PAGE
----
HQAI maintains accreditation
We practice what we preach: we believe that independent audits are key to improve and reliably demonstrate quality and competence. For this reason HQAI undergoes external scrutiny against ISO/IEC 17065:2012 for its CHS certification scheme. This month's surveillance audit has just confirmed HQAI's accreditation.
Accreditation is the “certification of the certifying body” by an official accreditation body, usually a government agency. This process ensures that HQAI complies with ISO relevant standards and builds trust with stakeholders.
Accreditation? Certification? ISO? Who evaluates what? The following lines will clarify some concepts and benefits.
About HQAI and certification
HQAI offers third-party quality assurance services (= independent audits) against the CHS.
As opposed to first-party (self-assessment) and second-party (peer review) assessments, third-party quality assurance is conducted by an independent body. Independent certification is generally considered the most robust means to generate a reliable, objective assessment of the extent to which a standard is applied. Thousands of organisations across sectors use the process to credibly demonstrate compliance with standards and as a tool for learning and continuous improvement.
Accreditation was initially delivered in December 2018 and is reconfirmed annually. It covers HQAI-operated certification against the CHS. Accreditation formally recognises the quality of HQAI’s certification services. It also validates the robustness of CHS certificates issued by HQAI, thus increasing their value for audited partners. To maintain the accredited status, HQAI has to undergo annual surveillance audits (read the July 2021 report here).
The Accreditation Body ACCREDIA is a member of the international Accreditation Forum and a signatory of the Multi-Lateral Agreement (IAF MLA), hence legitimising HQAI’s accreditation globally.
Certification is one of the services HQAI offers for organisations.
A Certification Scheme is a set of requirements with which the certified product, process or service must comply. Schemes generally also include instructions for how the certified product, process, service can maintain its certification, an activity known as “surveillance”. For many stakeholders certification builds trust.
HQAI’s Certification Scheme operates within the CHS Alliance verification scheme and is ruled by international standards (ISO/IEC 17065:2012).
Accreditation is the “certification of the certifying body," hence of HQAI.
Accreditation for HQAI-operated CHS certification was obtained in December 2018 and reconfirmed in 2019, 2020 and 2021.
Accreditation adds another layer of trust: products, processes and services that are certified by an accredited certification body are acknowledged globally and independently trusted. Accreditation hence contributes to improving the reputation of certified organisations.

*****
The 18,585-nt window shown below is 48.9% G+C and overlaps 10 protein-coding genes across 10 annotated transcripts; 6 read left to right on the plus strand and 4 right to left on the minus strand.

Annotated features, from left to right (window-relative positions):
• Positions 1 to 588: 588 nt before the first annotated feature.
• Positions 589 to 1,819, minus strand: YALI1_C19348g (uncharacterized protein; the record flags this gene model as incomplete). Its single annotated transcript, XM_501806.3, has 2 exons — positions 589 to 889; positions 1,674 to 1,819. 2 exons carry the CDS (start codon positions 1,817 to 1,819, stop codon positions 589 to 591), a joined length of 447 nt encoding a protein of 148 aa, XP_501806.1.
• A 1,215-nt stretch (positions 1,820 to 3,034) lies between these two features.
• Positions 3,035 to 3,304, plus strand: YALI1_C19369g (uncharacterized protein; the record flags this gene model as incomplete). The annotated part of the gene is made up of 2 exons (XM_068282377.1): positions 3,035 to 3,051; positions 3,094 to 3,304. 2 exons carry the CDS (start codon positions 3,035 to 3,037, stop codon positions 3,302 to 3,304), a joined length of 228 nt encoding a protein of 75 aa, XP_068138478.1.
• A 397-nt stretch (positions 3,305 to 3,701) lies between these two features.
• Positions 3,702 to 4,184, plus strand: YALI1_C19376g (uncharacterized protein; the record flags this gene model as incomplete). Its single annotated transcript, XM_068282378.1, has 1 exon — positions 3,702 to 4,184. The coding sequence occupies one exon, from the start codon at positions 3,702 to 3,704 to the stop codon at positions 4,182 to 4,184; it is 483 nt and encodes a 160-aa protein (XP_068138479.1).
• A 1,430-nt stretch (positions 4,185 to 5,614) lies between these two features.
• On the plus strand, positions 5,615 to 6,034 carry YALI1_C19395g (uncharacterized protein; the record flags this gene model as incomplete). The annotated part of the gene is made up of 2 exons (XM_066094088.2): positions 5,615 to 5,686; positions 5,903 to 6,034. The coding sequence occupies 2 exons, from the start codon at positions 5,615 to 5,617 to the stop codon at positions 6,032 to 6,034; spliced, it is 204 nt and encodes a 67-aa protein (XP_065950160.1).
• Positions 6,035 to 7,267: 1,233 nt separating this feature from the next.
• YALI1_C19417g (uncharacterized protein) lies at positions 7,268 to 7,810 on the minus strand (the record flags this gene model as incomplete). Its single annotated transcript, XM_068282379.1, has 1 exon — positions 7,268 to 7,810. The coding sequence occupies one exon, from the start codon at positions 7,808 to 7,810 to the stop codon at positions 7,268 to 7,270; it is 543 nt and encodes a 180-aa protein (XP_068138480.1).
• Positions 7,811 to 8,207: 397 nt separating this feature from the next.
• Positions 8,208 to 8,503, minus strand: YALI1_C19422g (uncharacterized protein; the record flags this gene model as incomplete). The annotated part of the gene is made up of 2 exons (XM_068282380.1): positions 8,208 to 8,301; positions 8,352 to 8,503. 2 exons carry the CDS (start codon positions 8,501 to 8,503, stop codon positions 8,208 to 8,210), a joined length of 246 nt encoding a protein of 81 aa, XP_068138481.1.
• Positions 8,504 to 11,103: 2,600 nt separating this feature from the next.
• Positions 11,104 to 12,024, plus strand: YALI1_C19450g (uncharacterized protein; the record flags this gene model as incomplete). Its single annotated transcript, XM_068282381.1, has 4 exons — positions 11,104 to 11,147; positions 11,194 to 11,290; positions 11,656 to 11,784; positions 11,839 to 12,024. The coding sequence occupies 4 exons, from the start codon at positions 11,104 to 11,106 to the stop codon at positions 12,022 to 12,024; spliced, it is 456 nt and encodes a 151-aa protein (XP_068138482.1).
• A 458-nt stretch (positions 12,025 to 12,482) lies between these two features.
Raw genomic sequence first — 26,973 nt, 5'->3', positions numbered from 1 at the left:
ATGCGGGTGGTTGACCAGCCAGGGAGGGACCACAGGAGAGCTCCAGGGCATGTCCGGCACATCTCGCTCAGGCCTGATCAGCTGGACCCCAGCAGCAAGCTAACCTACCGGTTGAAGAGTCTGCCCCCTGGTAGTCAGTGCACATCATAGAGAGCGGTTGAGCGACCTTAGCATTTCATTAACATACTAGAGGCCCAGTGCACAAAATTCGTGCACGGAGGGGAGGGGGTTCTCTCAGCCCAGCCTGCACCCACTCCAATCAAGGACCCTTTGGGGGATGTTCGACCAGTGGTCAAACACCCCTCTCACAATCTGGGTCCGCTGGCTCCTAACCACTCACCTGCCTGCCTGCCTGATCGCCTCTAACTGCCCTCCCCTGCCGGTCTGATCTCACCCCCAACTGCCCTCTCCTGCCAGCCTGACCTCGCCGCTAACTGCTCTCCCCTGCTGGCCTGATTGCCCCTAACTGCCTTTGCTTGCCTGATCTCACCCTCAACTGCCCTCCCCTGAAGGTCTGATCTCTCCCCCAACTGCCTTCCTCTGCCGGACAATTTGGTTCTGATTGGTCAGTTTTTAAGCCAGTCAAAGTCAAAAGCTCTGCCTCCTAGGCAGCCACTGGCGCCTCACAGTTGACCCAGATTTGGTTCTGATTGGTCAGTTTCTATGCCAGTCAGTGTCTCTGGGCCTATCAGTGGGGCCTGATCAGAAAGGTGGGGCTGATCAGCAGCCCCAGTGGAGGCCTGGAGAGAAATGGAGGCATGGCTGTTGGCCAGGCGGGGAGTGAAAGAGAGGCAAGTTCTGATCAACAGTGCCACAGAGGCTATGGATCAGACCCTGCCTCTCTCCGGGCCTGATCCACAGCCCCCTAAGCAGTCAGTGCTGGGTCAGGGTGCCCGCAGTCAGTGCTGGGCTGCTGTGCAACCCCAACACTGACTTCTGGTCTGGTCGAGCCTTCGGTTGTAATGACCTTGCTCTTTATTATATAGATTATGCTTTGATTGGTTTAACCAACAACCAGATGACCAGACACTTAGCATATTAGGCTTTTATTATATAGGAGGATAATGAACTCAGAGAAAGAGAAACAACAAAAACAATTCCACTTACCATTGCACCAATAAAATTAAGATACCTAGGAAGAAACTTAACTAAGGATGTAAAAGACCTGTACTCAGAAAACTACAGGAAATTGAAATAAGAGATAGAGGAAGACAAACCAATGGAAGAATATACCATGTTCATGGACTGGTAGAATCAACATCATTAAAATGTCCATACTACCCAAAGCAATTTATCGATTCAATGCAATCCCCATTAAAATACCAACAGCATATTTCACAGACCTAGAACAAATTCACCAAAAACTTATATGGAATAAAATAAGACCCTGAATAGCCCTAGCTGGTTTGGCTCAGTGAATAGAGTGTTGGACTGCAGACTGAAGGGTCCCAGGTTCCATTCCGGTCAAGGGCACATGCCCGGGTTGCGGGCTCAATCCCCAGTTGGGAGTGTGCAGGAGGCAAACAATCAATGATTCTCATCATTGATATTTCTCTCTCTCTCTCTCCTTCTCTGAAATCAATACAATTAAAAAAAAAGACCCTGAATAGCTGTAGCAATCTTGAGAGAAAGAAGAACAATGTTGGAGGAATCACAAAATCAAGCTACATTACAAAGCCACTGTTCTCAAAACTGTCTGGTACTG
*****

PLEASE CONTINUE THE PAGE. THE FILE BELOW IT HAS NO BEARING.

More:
The Accreditation Body ACCREDIA is a member of the International Accreditation Forum and a signatory of the Multi-Lateral Agreement (IAF MLA).
Signatory members of the MLA are rigorously peer evaluated to ensure that appropriate and consistent assessments against ISO/IEC 17065 are being performed. The mechanism of mutual recognition between IAF members legitimises HQAI’s accreditation globally.
Not all readers know that an international conformity assessment standard exists for the operation of certifying organisations.
ISO/IEC 17065:2012 “Requirements for bodies certifying products, processes and services” has a number of requirements for organisational structure, quality management system, competence of personnel, confidentiality, certification scheme and process, responsiveness to complaints and appeals, risk management etc.
ISO/IEC 17065:2012 rules HQAI’s processes and ensures that HQAI meets international regulations.
Credibility and Trust: Accreditation enhances the credibility and trustworthiness of certification bodies. It signals stakeholders that an independent body has assessed the certification body and that it meets international standards for performing audits.
International Recognition: Accreditation evaluates the competence and expertise of certification bodies in their specific domains, assuring stakeholders of their ability to conduct accurate assessments. Accreditation bodies, often signatories to mutual recognition agreements, ensure that certifications from accredited bodies are widely accepted across national borders, reinforcing their credibility.
Impartiality and Independence: Accreditation ensures that certification bodies operate impartially and independently. This means they are free from conflicts of interest and can render fair and unbiased assessments. For example, a typical accreditation audit checks that we have systems in place to ensure any certification decision is free from external pressures and based on objective facts.
Consistency and Reliability: Accreditation promotes consistency and reliability in the certification process. It ensures that the certification decisions are based on objective and transparent criteria and that auditors follow the same methodology in all audits. This is why the accreditation audit regularly observes audits and pays particular attention to how HQAI trains the auditors and monitors their performance.
Continual Improvement: Accreditation fosters a culture of constant improvement within certification bodies. The reports provide feedback that supports certification bodies in identifying and addressing areas for improvement.